In 1790 Wedgwood nevertheless took his three sons and his nephew into partnership and began progressively to retire from active control; but his plan 'to ease myself of increasing care in the decline of life' (Wedgwood MS W/M 32, 17 June 1793) was frustrated by the resignation of both his eldest and his youngest sons from their partnerships in 1793. Tom, the cleverest of the brothers, was later to be known as one of the pioneers of photography.
Wedgwood's political sympathies were generally whig and towards the end of his life he found more time for activity in this area. He founded the General Chamber of Manufacturers of Great Britain, acting as spokesman for the pottery industry in opposition to Pitt's proposed commercial treaty with Ireland, and as adviser to William Eden in negotiations for the French commercial treaty of 1786. His enthusiasm for the French Revolution was less public and less sustained than his belief in the American cause in 1776; but he was unequivocal in his championship of the campaign for abolition of the slave trade, becoming a committee member of an anti-slavery society, distributing pamphlets, and issuing a jasper cameo depicting a kneeling slave in chains.
In November 1794 Wedgwood's health began to fail and he took several weeks away from the potteries, leaving the management of Etruria in the hands of his second son. Erasmus Darwin was consulted and Wedgwood appeared to recover, but a few weeks later his face swelled and he suffered acute pain in the jaw, attributed to a decayed tooth. The surgeon summoned to extract it discovered 'signs of mortification' and Darwin decided that nothing could be done. Wedgwood's condition deteriorated rapidly and he became unconscious. He died, probably from cancer of the jaw, on 3 January 1795, at Etruria Hall. He was buried on the 6th in the parish church of Stoke-on-Trent. Seven years later a marble memorial tablet commissioned by his sons was installed there. The portrait, carved in high relief by John Flaxman, was considered a good likeness and the inscription bore a suitable tribute, but the tablet is remarkable for the date, 'August 1730', given for Wedgwood's birth, suggesting that the present-day ignorance of his early life was shared by his family. Wedgwood's will was proved on 2 July 1795. He had made substantial gifts to his children during his lifetime but the total value of his estate nevertheless approached £500,000.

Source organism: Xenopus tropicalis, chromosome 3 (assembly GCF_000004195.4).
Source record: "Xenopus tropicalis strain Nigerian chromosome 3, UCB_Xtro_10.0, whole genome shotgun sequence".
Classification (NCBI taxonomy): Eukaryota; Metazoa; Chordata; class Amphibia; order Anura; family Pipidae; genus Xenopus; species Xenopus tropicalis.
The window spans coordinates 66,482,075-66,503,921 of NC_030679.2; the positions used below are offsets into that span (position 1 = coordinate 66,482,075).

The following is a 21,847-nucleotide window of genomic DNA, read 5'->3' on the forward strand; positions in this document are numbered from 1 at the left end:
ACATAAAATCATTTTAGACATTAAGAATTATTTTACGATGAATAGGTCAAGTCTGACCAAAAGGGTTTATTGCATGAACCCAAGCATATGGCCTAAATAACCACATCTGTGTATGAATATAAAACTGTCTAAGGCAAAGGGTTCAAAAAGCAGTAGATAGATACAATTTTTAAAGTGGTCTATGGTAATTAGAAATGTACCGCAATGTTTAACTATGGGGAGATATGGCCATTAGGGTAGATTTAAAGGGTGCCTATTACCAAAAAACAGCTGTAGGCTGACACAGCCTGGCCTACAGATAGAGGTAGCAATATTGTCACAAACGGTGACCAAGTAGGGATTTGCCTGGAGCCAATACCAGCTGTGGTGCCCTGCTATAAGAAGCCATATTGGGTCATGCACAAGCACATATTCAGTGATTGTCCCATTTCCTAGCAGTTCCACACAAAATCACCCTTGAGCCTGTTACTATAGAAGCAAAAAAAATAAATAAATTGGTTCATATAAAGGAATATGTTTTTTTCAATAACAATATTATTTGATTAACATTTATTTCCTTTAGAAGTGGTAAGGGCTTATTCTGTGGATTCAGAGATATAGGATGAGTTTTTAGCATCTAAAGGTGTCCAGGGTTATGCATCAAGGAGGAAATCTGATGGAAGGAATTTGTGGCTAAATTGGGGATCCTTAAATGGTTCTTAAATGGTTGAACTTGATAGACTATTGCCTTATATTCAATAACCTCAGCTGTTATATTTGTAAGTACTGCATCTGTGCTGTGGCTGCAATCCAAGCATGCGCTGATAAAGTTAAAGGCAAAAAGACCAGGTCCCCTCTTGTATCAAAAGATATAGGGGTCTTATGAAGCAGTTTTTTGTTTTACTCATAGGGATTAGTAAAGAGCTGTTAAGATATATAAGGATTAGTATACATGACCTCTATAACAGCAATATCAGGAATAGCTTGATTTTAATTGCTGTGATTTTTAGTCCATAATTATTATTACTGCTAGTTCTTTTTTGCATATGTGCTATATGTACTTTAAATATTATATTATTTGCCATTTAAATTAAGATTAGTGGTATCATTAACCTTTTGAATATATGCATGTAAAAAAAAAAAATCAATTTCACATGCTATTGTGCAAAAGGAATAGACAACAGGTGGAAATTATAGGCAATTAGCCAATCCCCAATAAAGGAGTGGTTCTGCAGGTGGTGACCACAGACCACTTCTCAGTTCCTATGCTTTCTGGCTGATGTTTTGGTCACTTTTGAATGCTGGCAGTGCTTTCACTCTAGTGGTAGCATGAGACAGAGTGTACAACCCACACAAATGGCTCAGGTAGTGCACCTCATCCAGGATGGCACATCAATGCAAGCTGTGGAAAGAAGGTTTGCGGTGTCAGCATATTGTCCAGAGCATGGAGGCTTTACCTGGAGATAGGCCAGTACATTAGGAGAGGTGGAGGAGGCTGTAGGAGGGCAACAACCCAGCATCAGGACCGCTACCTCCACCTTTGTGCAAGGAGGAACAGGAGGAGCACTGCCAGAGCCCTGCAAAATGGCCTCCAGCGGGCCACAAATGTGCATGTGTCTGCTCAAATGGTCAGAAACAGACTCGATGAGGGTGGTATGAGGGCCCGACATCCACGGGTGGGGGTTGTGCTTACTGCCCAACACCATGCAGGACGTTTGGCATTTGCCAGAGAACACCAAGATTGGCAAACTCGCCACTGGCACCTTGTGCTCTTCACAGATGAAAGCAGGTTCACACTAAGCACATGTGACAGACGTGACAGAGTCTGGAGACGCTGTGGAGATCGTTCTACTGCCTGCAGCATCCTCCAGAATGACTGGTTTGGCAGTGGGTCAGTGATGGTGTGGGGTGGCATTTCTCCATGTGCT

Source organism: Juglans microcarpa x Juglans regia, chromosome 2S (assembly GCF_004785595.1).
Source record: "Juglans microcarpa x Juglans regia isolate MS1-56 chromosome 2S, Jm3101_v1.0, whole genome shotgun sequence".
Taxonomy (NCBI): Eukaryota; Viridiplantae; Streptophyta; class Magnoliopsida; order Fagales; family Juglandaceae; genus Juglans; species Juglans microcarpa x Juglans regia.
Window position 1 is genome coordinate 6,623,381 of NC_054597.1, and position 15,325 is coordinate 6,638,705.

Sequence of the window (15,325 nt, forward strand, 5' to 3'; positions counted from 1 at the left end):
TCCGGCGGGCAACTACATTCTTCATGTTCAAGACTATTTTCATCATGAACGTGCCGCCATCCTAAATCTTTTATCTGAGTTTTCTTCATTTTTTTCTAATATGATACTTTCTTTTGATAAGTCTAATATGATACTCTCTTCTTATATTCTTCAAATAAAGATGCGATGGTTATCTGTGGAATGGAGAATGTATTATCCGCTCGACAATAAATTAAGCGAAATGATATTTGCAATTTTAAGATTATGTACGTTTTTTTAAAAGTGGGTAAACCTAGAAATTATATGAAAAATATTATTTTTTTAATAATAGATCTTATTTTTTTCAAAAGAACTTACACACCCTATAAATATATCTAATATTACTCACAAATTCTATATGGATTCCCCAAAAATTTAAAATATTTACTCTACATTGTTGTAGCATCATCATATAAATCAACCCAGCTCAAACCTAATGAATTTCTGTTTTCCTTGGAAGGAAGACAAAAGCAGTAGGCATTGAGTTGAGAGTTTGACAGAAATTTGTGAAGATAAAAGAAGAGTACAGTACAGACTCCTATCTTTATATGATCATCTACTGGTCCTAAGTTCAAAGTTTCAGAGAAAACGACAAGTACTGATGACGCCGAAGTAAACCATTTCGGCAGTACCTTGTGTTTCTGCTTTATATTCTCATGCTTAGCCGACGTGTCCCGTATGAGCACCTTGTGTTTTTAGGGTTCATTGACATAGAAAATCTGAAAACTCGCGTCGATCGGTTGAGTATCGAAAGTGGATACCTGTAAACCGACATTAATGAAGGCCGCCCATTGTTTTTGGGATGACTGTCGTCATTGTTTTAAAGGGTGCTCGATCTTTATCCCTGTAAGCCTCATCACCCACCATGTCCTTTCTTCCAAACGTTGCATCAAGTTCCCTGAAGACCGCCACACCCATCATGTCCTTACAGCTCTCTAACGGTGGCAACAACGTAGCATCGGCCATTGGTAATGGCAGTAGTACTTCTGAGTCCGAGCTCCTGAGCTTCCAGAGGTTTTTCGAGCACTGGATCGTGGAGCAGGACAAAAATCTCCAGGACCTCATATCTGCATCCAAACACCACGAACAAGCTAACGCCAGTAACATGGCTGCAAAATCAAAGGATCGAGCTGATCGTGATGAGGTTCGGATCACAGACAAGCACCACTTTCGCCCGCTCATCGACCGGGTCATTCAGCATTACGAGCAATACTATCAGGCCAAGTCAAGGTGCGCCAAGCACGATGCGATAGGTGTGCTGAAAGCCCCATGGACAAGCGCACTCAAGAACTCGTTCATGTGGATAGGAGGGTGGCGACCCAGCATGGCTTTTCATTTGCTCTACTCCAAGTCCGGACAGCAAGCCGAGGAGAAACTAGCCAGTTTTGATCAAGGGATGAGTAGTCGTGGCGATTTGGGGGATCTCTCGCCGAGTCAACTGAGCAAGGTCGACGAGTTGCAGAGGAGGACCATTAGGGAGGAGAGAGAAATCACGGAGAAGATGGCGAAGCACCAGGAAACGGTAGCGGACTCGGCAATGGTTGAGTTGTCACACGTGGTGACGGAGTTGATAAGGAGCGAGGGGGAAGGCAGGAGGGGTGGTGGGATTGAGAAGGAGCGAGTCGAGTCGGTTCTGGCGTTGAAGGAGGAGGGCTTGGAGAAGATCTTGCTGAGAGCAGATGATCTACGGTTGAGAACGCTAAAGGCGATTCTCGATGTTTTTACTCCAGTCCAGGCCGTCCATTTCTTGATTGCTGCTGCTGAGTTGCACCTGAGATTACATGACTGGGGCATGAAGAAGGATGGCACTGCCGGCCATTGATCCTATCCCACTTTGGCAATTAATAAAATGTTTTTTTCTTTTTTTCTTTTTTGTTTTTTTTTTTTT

Josiah Wedgwood belonged to the fourth generation of a family of potters whose traditional occupation continued through another five generations. No other family business is recorded as surviving in unbroken succession for so long. The reason for its survival is plain: the strength of its foundations. Wedgwood was the most innovative of English potters and, in his time, the most enlightened. As he told his young cousin, Ralph Wedgwood, 'Everything gives way to experiment' (Reilly, Josiah Wedgwood, 311). Gladstone paid tribute to him in 1863 as 'the greatest man who ever, in any age or country, applied himself to the important work of uniting art with industry' (Reilly, Wedgwood, 1.16). Wedgwood himself might have preferred the less fulsome appreciation inscribed on his monument: 'He converted a rude and inconsiderable Manufactory into an elegant Art and An important part of the National Commerce'.
Oxford DNB: Robin Reilly, 'Wedgwood, Josiah (1730–1795)',Oxford Dictionary of National Biography, Oxford University Press, Sept 2004; online edn, May 2007 [http://www.oxforddnb.com/view/article/28966, accessed 12 March 2009]
J. Smith, Wedgwood medallion, c.1773, Man. City Gall. · W. Mackwood, Wedgwood medallion, 1779, NPG · G. Stubbs, ceramic colours on ceramic, 1780, Wedgwood Museum, Barlaston [see illus.] · G. Stubbs, group portrait, oils, 1780 (The Wedgwood family), Wedgwood Museum, Barlaston · W. Hackwood, ceramic relief medallion, 1782, Wedgwood Museum, Barlaston · J. Reynolds, oils, 1784, Wedgwood Museum, Barlaston · E. Davis, bronze statue, 1860, Stoke-on-Trent railway station; copy, Wedgwood factory, Barlaston · Chitqua, miniature · J. Flaxman, marble relief on memorial tablet, St Peter ad Vincula, Stoke-on-Trent; copy, Wedgwood Museum, Barlaston · attrib. J. Reynolds, oils, Down House, London · S. W. Reynolds, engraving (after J. Reynolds, 1784) · J. Smith, ceramic relief medallion, Wedgwood Museum, Barlaston · R. Unwin, miniature · J. T. Wedgwood, engraving (after J. Reynolds, 1784)
Wealth at death
approx. £500,000: will, Wedgwood, History of the Wedgwood family,  173–5